Somewhere amongst the trees is a trig pillar

The Trimble marks the high point of Cefn Digoll

The trig pillar with the high point of Cefn Digoll about 3-4 metres to the right and where the Trimble is just visible at the base of a tree

Leaving the wood to its east I gained the top of the embankment and walked to its high point, I spent a couple of minutes stomping down a number of brambles and then positioned the Trimble on top of my rucksack to give it elevation above its immediate surrounds, I then measured a 0.41m offset between its internal antenna and the ground at the base of the ruck sack and waited for the 0.1m accuracy level to be attained before data should be logged.  As this high point of the ancient embankment is 0.29m lower than the summit beside the trig pillar it meant that with the 0.41m offset, that the Trimble was positioned 0.12m above the height of the hill’s summit.

Gathering data at the high point of the earthen embankment

Once five minutes of data were collected I switched the equipment off, took a few photographs, packed it away and walked back to my car and headed down into deepest darkest England to investigate the bwlch connecting this hill to the next higher summit.

This bwlch is positioned in the vicinity of Marton, which is a village situated a couple of miles across the border in England, with the bwlch either being beside Marton Pool, or to its east or to its south-west, dependent upon whether the water flowed in to or out of the lake.  Marton Pool is approximately 25 - 30 acres in area, having been upwards of 70 acres in area many years ago, its drainage and the flat bottomed nature of its immediate land meant that the adjacent fields would probably be wet, I didn’t have concern as I’d come prepared and wore my wellies.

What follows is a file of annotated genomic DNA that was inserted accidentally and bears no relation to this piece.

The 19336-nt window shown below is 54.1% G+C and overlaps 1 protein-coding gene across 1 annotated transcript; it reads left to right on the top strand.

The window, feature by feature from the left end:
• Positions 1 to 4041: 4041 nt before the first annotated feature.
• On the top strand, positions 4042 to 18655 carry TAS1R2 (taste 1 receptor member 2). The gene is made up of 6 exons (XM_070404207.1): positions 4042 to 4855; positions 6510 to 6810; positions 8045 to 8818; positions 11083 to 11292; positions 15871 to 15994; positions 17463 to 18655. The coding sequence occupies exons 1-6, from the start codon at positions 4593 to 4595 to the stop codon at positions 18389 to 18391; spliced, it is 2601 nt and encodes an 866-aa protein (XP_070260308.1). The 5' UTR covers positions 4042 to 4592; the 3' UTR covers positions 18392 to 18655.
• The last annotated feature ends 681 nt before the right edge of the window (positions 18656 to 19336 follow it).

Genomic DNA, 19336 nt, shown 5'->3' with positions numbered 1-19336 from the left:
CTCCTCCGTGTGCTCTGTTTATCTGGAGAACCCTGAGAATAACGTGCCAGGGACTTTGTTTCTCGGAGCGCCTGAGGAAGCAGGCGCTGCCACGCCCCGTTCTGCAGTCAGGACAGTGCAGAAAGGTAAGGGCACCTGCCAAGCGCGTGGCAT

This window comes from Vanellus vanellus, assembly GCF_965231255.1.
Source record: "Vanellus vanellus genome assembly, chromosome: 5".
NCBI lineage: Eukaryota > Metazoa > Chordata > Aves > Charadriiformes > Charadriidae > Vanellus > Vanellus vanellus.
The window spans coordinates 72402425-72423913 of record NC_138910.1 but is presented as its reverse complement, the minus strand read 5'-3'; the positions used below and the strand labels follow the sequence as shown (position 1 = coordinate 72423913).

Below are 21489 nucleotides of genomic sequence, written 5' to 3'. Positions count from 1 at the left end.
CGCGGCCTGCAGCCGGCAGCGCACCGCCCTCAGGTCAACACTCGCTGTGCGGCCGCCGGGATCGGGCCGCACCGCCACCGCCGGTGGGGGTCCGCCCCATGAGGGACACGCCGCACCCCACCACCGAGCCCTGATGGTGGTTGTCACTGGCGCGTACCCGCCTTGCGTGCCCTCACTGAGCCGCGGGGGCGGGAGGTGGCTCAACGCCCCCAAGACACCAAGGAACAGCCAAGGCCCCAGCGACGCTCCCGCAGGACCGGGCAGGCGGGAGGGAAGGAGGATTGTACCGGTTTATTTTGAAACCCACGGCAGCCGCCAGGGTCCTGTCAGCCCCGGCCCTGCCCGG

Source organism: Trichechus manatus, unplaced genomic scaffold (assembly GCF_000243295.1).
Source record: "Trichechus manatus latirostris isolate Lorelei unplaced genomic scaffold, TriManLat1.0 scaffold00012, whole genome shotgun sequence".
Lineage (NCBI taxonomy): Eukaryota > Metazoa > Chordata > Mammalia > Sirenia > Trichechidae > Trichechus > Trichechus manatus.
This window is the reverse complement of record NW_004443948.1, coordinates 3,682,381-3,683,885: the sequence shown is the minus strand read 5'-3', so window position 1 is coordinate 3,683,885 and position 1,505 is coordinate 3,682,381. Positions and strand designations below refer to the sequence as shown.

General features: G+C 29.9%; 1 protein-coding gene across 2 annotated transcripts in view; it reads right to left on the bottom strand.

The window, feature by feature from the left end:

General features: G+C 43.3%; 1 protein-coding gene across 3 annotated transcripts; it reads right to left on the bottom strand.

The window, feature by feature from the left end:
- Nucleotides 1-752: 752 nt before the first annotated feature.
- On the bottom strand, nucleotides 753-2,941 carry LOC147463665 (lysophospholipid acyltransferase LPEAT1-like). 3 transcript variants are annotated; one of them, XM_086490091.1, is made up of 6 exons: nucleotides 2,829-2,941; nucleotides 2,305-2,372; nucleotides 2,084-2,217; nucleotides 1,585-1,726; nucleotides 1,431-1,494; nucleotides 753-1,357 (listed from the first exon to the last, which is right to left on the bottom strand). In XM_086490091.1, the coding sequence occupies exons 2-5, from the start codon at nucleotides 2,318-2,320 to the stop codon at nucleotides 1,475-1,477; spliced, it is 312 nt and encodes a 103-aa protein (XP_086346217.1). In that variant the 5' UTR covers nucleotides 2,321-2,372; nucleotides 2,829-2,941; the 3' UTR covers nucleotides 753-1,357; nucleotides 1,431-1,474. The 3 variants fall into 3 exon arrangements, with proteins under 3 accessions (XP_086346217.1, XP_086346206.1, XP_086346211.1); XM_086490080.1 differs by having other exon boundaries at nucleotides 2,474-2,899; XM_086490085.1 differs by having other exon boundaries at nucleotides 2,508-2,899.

Marton Pool

I wanted to take a series of data sets from the vicinity of the lake, but my priority was the find which direction water flowed on the eastern and the south-western sides of the lake as Ordnance Survey maps imply that an outflow on the east formed the infant Rea Brook, whilst the water on the south-west formed the infant Aylesford Brook.